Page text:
Senior housing occupancy rates last month fell at their fastest pace since the early days of the coronavirus pandemic.
Assisted living occupancy, notably, fell 170 basis points to 82.9%, according to the latest intra-quarterly report from the National Investment Center for Seniors Housing & Care’s (NIC) NIC MAP data service. That is near a record low.
Occupancy in independent living communities also fell, although not as steeply as assisted living. The occupancy rate for majority independent living communities decreased 80 basis points to end July at 88.1%, also near a record low.
The acceleration marked a reversal from June, when it appeared as though the industry had weathered the storm wrought from the pandemic’s early weeks. After precipitous drop-offs in late March and April, occupancies appeared to stabilize in May and June across all care levels, as well as skilled nursing, and move-ins gained in frequency as shelter-in-place orders were eased.
The rate of decline varied among the 31 primary markets tracked by NIC. San Jose, California remained the strongest market for majority independent living and majority assisted living, at 93.2% and 87.5%, respectively. But states where positive coronavirus cases have surged such as Arizona, Georgia, Florida, Texas and southern California saw occupancy rates adversely affected.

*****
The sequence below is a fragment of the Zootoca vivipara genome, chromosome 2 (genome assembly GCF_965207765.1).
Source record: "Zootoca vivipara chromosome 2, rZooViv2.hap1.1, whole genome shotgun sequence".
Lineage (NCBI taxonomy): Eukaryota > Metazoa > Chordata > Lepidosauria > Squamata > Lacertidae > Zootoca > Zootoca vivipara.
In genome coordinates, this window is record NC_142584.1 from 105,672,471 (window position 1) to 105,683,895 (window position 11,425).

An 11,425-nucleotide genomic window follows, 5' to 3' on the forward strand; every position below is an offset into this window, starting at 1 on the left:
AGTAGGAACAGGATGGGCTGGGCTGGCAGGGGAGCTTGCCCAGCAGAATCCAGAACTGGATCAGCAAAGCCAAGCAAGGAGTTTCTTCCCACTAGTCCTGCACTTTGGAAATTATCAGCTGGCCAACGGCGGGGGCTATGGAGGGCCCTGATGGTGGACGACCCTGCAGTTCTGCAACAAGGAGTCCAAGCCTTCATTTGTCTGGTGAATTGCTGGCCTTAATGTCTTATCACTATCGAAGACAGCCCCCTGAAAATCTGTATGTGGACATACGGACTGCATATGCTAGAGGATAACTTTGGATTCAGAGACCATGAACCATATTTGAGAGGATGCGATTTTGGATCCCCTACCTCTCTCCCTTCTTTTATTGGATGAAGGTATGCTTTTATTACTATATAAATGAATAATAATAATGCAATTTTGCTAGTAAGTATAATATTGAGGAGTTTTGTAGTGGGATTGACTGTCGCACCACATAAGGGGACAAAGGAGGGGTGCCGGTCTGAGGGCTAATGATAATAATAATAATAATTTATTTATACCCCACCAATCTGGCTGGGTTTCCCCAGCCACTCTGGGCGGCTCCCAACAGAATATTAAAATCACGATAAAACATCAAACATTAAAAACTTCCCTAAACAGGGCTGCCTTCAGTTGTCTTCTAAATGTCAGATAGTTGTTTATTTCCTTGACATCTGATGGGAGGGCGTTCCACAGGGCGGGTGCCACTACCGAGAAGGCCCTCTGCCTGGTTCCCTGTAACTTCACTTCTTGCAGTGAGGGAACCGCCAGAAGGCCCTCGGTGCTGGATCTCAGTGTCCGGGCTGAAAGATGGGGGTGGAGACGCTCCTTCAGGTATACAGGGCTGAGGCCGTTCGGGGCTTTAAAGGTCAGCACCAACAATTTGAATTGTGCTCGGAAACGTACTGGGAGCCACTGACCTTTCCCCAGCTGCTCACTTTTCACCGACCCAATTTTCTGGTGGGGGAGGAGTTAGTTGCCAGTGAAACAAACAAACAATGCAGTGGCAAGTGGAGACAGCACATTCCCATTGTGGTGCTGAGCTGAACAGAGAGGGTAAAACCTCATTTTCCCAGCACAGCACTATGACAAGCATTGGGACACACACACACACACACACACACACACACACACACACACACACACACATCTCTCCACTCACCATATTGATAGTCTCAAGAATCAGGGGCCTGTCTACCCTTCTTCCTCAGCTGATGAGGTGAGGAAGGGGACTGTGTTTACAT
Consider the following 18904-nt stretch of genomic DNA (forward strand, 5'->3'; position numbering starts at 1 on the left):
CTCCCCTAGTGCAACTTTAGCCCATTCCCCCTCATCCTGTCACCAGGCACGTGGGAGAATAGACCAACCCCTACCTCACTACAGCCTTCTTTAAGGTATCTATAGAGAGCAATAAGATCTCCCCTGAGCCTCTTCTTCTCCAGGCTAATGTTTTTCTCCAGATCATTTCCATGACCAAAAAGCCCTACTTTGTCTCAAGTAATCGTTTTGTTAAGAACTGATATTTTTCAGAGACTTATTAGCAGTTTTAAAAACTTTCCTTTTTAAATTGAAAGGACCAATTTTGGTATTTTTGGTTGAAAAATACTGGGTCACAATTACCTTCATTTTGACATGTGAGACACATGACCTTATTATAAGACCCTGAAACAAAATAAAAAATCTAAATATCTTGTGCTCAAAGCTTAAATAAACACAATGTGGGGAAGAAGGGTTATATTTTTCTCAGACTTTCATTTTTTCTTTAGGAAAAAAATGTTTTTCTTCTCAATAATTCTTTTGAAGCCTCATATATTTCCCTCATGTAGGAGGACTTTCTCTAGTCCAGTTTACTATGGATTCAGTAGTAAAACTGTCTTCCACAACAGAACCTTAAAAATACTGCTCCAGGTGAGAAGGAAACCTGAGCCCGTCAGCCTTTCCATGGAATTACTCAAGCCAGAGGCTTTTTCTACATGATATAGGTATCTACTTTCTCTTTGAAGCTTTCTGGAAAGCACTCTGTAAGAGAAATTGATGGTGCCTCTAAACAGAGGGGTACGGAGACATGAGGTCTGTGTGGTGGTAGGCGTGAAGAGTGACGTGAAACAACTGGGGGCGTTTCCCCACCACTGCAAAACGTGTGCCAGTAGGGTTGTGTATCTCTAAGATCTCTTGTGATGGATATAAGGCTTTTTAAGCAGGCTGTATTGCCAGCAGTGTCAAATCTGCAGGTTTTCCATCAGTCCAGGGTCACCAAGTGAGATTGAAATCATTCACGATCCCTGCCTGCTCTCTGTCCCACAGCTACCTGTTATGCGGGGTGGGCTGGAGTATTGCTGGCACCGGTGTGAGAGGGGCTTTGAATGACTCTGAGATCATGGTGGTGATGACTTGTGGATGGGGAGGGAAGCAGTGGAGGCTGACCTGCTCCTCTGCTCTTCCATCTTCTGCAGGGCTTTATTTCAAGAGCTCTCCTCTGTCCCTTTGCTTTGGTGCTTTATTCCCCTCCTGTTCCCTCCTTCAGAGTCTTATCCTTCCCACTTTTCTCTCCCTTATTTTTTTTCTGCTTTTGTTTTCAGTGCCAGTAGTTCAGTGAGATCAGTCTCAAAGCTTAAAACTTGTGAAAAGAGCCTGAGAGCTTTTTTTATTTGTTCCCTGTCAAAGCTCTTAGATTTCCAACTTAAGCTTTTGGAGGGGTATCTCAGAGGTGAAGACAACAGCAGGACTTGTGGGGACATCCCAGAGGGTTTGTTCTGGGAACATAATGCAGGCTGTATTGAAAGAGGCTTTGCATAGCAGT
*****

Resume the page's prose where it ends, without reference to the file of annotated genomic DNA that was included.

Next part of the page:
NIC does not have statistical analysis to bear out the correlation, but Chief Economist Beth Burnham Mace noted to Senior Housing News that the idea makes sense.
Houston recorded the lowest occupancy rate among majority independent living communities at 81.9% in July. That is actually an improvement, year over year, but the market continues to struggle with excessive supply.
Among majority assisted living communities, San Antonio held the rear at 75%. It was followed by Atlanta at 78.5% and Phoenix at 78.6%.
“Notably, stabilized occupancy for Phoenix is down 8.8 pps from year-earlier levels for AL, the most of any market,” the report stated.